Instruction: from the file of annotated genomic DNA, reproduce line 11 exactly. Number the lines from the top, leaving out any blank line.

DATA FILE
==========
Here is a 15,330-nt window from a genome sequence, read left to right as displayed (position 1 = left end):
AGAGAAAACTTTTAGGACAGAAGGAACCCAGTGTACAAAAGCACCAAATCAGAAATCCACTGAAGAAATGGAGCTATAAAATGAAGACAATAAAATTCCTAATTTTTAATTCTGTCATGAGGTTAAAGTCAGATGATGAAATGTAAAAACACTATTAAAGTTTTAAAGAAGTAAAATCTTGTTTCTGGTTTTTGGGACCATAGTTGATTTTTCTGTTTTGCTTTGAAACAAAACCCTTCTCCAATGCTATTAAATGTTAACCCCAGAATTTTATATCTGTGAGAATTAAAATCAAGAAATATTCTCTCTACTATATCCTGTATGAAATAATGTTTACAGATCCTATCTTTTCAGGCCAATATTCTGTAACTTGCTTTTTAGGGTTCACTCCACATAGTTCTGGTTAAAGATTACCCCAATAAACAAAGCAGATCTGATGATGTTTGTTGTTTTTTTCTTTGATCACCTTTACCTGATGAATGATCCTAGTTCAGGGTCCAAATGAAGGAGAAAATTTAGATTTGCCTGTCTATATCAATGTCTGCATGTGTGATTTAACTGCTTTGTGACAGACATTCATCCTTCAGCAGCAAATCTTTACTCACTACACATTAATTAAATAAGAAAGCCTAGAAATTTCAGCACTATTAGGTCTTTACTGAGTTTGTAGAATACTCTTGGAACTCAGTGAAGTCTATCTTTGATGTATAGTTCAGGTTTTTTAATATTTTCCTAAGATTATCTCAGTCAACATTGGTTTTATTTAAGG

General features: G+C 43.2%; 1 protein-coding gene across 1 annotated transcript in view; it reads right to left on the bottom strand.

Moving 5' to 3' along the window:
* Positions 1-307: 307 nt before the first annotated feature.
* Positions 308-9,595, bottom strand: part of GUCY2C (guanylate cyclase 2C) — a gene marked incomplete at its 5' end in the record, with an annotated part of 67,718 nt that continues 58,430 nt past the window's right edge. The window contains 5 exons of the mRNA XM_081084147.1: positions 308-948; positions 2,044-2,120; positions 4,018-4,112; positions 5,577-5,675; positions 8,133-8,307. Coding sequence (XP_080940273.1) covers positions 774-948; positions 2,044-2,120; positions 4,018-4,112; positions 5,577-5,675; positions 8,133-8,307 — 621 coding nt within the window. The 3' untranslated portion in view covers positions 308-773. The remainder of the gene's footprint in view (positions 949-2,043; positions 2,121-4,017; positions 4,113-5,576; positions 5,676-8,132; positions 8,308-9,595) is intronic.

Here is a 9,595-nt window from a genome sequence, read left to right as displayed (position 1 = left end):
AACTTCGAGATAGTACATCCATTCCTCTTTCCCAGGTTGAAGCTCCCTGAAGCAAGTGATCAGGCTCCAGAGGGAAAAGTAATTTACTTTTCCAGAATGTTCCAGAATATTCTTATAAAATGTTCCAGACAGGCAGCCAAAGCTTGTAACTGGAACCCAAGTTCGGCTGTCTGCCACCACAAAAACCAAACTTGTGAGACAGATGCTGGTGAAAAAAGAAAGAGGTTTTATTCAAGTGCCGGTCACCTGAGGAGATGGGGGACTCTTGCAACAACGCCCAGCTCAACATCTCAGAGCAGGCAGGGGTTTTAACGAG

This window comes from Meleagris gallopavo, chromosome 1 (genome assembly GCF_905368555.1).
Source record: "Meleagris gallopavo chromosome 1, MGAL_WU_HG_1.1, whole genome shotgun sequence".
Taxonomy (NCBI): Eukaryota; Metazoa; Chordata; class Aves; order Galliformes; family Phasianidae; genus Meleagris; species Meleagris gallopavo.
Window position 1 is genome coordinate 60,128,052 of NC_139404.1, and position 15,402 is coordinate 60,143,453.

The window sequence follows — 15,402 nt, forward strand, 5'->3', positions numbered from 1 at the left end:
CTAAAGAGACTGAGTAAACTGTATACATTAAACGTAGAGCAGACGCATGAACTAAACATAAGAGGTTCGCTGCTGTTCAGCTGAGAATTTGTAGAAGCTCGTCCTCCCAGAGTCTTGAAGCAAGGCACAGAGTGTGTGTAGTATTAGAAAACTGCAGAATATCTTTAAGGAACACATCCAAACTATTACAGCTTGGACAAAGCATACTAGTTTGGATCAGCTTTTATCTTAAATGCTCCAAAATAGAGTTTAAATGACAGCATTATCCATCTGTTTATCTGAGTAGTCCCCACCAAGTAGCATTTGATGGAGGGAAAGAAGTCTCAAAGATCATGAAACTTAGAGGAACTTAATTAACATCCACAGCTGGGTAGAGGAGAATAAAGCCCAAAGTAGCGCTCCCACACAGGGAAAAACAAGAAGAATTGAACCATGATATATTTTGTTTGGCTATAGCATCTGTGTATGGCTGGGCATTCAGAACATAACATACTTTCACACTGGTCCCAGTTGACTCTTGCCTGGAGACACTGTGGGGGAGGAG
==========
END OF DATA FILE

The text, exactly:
Taxonomy (NCBI): Eukaryota; Metazoa; Chordata; class Aves; order Galliformes; family Phasianidae; genus Meleagris; species Meleagris gallopavo.